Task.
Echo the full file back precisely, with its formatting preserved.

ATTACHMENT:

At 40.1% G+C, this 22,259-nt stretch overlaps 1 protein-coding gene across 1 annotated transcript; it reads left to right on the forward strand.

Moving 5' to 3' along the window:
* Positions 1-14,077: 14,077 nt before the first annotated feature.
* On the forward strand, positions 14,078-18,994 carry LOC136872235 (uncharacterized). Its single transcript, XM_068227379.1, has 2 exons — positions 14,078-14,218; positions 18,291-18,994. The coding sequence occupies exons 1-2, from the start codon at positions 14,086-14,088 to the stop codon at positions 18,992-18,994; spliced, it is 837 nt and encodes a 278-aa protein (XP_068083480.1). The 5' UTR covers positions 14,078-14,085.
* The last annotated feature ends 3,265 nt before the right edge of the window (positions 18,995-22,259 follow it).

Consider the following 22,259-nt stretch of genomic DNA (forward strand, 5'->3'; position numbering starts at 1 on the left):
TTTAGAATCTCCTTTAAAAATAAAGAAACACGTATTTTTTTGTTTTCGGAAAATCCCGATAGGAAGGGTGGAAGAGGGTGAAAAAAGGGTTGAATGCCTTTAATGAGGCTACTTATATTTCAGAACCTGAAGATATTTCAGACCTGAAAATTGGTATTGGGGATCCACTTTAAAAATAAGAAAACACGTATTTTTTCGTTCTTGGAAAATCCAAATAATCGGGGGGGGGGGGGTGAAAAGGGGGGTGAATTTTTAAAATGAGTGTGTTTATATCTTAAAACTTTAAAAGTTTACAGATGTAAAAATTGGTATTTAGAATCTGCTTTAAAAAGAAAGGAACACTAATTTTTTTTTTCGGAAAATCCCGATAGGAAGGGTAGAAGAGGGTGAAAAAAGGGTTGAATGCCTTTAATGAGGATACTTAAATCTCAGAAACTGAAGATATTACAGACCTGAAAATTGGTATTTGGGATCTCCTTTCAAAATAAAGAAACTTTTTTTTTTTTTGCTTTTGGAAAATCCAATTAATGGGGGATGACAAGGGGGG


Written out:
At 40.1% G+C, this 22,259-nt stretch overlaps 1 protein-coding gene across 1 annotated transcript; it reads left to right on the forward strand.

Moving 5' to 3' along the window:
* Positions 1-14,077: 14,077 nt before the first annotated feature.
* On the forward strand, positions 14,078-18,994 carry LOC136872235 (uncharacterized). Its single transcript, XM_068227379.1, has 2 exons — positions 14,078-14,218; positions 18,291-18,994. The coding sequence occupies exons 1-2, from the start codon at positions 14,086-14,088 to the stop codon at positions 18,992-18,994; spliced, it is 837 nt and encodes a 278-aa protein (XP_068083480.1). The 5' UTR covers positions 14,078-14,085.
* The last annotated feature ends 3,265 nt before the right edge of the window (positions 18,995-22,259 follow it).

Consider the following 22,259-nt stretch of genomic DNA (forward strand, 5'->3'; position numbering starts at 1 on the left):
TTTAGAATCTCCTTTAAAAATAAAGAAACACGTATTTTTTTGTTTTCGGAAAATCCCGATAGGAAGGGTGGAAGAGGGTGAAAAAAGGGTTGAATGCCTTTAATGAGGCTACTTATATTTCAGAACCTGAAGATATTTCAGACCTGAAAATTGGTATTGGGGATCCACTTTAAAAATAAGAAAACACGTATTTTTTCGTTCTTGGAAAATCCAAATAATCGGGGGGGGGGGGGTGAAAAGGGGGGTGAATTTTTAAAATGAGTGTGTTTATATCTTAAAACTTTAAAAGTTTACAGATGTAAAAATTGGTATTTAGAATCTGCTTTAAAAAGAAAGGAACACTAATTTTTTTTTTCGGAAAATCCCGATAGGAAGGGTAGAAGAGGGTGAAAAAAGGGTTGAATGCCTTTAATGAGGATACTTAAATCTCAGAAACTGAAGATATTACAGACCTGAAAATTGGTATTTGGGATCTCCTTTCAAAATAAAGAAACTTTTTTTTTTTTTGCTTTTGGAAAATCCAATTAATGGGGGATGACAAGGGGGG